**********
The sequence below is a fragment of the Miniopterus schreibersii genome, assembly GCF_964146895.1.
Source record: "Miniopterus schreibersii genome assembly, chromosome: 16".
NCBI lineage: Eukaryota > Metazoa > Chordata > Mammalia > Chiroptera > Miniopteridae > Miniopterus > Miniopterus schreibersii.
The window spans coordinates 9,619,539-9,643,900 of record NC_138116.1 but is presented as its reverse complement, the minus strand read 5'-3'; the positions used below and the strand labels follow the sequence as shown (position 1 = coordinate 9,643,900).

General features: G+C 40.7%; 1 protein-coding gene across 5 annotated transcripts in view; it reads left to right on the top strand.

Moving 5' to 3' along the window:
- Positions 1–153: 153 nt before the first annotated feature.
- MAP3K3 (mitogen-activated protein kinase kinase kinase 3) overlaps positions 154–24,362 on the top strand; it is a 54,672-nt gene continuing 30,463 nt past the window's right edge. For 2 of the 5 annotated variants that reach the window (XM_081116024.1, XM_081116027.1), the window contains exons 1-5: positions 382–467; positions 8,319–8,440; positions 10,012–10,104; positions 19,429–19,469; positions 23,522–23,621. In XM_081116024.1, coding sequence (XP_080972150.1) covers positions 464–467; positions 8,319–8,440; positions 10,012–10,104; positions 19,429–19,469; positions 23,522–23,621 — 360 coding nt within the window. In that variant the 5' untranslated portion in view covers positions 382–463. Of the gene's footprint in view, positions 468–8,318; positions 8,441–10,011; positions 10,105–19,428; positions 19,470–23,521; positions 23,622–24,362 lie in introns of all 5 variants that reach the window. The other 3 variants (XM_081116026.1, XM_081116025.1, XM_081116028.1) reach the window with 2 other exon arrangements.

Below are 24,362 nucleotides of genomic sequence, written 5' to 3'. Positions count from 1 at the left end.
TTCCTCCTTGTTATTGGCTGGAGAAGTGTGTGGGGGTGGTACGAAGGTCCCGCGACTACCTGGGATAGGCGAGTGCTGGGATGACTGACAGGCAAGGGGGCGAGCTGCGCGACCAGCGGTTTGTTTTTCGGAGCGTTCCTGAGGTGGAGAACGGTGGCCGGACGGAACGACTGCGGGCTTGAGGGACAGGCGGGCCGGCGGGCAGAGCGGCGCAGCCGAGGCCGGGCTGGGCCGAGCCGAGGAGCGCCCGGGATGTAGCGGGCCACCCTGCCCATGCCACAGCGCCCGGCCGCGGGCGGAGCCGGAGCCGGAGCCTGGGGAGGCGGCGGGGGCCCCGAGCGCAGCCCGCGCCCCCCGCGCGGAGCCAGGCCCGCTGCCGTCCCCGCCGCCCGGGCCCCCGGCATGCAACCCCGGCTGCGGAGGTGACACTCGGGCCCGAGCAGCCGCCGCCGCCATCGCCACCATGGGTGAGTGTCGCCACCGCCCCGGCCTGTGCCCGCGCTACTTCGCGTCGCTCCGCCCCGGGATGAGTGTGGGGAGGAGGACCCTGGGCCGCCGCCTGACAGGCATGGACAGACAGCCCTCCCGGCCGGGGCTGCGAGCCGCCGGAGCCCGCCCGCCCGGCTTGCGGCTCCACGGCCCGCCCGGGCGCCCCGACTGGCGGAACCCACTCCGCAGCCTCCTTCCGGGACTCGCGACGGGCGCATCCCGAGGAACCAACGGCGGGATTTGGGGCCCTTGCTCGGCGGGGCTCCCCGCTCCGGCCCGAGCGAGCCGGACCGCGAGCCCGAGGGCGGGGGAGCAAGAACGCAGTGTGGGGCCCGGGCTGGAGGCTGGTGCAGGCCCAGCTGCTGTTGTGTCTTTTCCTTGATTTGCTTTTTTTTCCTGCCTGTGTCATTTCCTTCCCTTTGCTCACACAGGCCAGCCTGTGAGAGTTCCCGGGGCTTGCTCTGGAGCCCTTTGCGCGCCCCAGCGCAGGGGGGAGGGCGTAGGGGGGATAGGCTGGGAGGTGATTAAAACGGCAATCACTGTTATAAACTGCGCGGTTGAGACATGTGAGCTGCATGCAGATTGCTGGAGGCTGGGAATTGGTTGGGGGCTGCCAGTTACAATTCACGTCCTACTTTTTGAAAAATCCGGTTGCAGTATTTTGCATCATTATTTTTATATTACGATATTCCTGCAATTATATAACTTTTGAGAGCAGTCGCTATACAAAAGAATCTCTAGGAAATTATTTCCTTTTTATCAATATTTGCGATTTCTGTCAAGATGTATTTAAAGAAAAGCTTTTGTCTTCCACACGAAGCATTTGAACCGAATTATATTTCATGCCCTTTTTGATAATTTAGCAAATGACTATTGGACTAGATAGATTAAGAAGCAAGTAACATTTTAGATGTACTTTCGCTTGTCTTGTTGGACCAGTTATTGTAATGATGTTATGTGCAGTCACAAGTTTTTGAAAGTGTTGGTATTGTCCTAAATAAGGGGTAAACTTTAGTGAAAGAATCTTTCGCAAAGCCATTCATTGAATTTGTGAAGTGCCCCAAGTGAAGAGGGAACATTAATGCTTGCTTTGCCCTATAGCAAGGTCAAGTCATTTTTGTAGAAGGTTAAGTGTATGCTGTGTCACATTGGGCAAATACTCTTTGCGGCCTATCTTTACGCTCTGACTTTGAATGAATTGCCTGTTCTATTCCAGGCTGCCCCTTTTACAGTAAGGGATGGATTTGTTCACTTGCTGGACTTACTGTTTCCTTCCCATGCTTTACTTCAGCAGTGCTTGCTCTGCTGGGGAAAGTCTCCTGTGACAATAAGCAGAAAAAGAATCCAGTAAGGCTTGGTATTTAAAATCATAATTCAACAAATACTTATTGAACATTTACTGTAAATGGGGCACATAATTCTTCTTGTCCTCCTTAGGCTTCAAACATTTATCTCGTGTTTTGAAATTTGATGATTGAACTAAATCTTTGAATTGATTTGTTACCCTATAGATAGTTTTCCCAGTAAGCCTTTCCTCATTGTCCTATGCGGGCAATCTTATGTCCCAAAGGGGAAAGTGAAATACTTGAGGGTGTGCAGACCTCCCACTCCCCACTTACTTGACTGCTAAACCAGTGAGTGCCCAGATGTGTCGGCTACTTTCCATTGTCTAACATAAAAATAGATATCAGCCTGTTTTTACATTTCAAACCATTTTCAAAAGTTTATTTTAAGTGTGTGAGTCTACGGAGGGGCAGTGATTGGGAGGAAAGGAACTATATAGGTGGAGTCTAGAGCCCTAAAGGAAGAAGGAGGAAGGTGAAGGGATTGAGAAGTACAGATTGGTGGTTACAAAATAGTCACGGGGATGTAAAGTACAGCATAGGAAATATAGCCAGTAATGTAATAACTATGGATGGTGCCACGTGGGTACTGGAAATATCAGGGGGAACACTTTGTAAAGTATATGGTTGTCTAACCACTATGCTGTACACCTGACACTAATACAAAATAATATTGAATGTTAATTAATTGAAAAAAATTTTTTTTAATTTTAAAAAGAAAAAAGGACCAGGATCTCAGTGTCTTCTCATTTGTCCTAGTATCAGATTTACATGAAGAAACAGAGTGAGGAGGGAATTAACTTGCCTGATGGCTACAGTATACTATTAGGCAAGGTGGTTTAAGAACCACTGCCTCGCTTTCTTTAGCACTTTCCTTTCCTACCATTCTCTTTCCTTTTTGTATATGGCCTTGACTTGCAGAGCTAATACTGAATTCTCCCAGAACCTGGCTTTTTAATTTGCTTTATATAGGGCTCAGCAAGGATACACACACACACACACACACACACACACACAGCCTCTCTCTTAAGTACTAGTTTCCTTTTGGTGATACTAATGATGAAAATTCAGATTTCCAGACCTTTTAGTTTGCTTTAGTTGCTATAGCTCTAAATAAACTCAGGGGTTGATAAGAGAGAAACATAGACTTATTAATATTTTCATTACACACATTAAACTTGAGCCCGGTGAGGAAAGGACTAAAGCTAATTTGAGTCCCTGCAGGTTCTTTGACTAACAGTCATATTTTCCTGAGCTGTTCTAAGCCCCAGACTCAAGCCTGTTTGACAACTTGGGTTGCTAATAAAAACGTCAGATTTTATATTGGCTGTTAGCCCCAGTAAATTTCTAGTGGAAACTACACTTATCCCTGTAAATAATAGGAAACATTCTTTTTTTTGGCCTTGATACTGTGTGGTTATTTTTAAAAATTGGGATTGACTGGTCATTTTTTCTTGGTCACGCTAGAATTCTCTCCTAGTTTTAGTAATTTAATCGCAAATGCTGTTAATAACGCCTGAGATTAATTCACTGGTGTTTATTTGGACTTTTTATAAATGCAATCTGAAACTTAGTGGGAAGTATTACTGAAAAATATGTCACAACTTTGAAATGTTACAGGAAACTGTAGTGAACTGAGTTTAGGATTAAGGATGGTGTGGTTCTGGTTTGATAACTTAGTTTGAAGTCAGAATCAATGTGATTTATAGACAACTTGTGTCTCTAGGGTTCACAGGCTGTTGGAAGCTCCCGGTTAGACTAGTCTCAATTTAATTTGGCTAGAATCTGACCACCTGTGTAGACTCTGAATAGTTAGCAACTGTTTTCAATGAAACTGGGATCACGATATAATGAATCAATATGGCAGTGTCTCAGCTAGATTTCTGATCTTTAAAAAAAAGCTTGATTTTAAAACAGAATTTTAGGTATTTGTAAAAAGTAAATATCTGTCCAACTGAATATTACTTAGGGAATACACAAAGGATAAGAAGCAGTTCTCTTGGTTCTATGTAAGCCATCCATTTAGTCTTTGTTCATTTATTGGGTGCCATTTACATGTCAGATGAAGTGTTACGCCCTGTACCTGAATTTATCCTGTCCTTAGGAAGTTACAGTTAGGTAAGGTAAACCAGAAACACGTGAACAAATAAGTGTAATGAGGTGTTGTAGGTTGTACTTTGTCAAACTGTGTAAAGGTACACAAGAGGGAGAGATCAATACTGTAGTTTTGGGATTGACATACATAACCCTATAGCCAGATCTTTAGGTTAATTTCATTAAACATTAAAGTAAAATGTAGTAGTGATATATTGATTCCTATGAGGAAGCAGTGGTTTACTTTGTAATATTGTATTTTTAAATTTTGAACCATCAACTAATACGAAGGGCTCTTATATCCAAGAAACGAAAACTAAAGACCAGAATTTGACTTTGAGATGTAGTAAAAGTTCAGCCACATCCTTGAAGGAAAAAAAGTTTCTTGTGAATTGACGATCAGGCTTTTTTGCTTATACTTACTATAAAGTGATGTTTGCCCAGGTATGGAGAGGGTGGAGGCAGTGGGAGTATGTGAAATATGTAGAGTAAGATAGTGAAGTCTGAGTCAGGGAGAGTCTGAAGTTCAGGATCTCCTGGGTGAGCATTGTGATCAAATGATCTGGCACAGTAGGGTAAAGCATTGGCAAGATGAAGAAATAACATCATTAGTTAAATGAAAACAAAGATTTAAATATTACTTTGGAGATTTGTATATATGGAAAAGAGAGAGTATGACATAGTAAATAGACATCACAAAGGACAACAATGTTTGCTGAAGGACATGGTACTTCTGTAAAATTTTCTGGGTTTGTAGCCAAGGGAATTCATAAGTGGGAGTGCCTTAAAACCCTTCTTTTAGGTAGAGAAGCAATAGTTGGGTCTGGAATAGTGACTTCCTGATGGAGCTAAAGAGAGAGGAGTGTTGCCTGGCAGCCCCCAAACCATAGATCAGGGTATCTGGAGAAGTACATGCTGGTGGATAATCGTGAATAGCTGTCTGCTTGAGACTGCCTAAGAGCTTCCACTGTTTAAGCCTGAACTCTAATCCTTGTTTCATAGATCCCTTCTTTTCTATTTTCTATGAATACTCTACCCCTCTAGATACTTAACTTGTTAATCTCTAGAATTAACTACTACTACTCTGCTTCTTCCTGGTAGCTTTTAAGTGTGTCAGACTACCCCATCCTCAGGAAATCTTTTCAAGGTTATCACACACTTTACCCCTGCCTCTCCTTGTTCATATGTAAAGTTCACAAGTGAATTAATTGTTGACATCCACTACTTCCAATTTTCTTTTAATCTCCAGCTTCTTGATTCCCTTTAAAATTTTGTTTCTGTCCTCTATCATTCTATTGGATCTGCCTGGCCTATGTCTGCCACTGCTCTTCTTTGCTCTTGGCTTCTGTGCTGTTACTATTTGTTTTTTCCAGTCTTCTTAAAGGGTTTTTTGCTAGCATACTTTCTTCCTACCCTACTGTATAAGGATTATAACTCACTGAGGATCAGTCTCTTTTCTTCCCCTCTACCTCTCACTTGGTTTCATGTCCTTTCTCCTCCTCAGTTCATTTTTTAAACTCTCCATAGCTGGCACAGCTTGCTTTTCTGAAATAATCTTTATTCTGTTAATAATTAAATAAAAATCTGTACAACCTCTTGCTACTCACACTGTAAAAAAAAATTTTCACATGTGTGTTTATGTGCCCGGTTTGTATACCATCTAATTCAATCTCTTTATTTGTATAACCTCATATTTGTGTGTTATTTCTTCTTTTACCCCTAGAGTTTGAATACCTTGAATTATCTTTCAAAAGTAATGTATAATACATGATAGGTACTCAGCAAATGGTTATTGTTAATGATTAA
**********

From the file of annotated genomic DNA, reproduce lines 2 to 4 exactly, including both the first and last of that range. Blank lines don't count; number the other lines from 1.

Source record: "Miniopterus schreibersii genome assembly, chromosome: 16".
NCBI lineage: Eukaryota > Metazoa > Chordata > Mammalia > Chiroptera > Miniopteridae > Miniopterus > Miniopterus schreibersii.
The window spans coordinates 9,619,539-9,643,900 of record NC_138116.1 but is presented as its reverse complement, the minus strand read 5'-3'; the positions used below and the strand labels follow the sequence as shown (position 1 = coordinate 9,643,900).